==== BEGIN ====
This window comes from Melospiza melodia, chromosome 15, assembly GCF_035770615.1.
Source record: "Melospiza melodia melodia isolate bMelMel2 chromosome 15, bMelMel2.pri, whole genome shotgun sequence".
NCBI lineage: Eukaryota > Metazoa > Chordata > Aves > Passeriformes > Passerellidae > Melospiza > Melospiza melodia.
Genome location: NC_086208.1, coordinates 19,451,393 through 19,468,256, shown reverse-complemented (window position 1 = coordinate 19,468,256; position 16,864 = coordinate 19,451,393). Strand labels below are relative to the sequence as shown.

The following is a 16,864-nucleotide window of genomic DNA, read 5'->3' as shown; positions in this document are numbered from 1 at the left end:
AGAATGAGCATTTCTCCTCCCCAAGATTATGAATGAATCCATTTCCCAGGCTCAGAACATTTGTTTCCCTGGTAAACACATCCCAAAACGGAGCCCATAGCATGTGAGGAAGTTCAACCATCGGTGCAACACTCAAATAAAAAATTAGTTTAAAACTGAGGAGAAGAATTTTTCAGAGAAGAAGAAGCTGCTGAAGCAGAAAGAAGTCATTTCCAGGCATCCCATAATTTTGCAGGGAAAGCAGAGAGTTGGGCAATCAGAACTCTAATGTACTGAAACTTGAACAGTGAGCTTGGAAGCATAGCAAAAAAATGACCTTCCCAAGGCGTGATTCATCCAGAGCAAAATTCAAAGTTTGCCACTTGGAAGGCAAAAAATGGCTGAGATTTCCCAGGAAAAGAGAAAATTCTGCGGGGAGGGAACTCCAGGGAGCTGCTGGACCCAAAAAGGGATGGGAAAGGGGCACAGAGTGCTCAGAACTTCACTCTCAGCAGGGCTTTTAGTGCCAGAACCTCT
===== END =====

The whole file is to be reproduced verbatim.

This window comes from Melospiza melodia, chromosome 15, assembly GCF_035770615.1.
Source record: "Melospiza melodia melodia isolate bMelMel2 chromosome 15, bMelMel2.pri, whole genome shotgun sequence".
NCBI lineage: Eukaryota > Metazoa > Chordata > Aves > Passeriformes > Passerellidae > Melospiza > Melospiza melodia.
Genome location: NC_086208.1, coordinates 19,451,393 through 19,468,256, shown reverse-complemented (window position 1 = coordinate 19,468,256; position 16,864 = coordinate 19,451,393). Strand labels below are relative to the sequence as shown.

The following is a 16,864-nucleotide window of genomic DNA, read 5'->3' as shown; positions in this document are numbered from 1 at the left end:
AGAATGAGCATTTCTCCTCCCCAAGATTATGAATGAATCCATTTCCCAGGCTCAGAACATTTGTTTCCCTGGTAAACACATCCCAAAACGGAGCCCATAGCATGTGAGGAAGTTCAACCATCGGTGCAACACTCAAATAAAAAATTAGTTTAAAACTGAGGAGAAGAATTTTTCAGAGAAGAAGAAGCTGCTGAAGCAGAAAGAAGTCATTTCCAGGCATCCCATAATTTTGCAGGGAAAGCAGAGAGTTGGGCAATCAGAACTCTAATGTACTGAAACTTGAACAGTGAGCTTGGAAGCATAGCAAAAAAATGACCTTCCCAAGGCGTGATTCATCCAGAGCAAAATTCAAAGTTTGCCACTTGGAAGGCAAAAAATGGCTGAGATTTCCCAGGAAAAGAGAAAATTCTGCGGGGAGGGAACTCCAGGGAGCTGCTGGACCCAAAAAGGGATGGGAAAGGGGCACAGAGTGCTCAGAACTTCACTCTCAGCAGGGCTTTTAGTGCCAGAACCTCT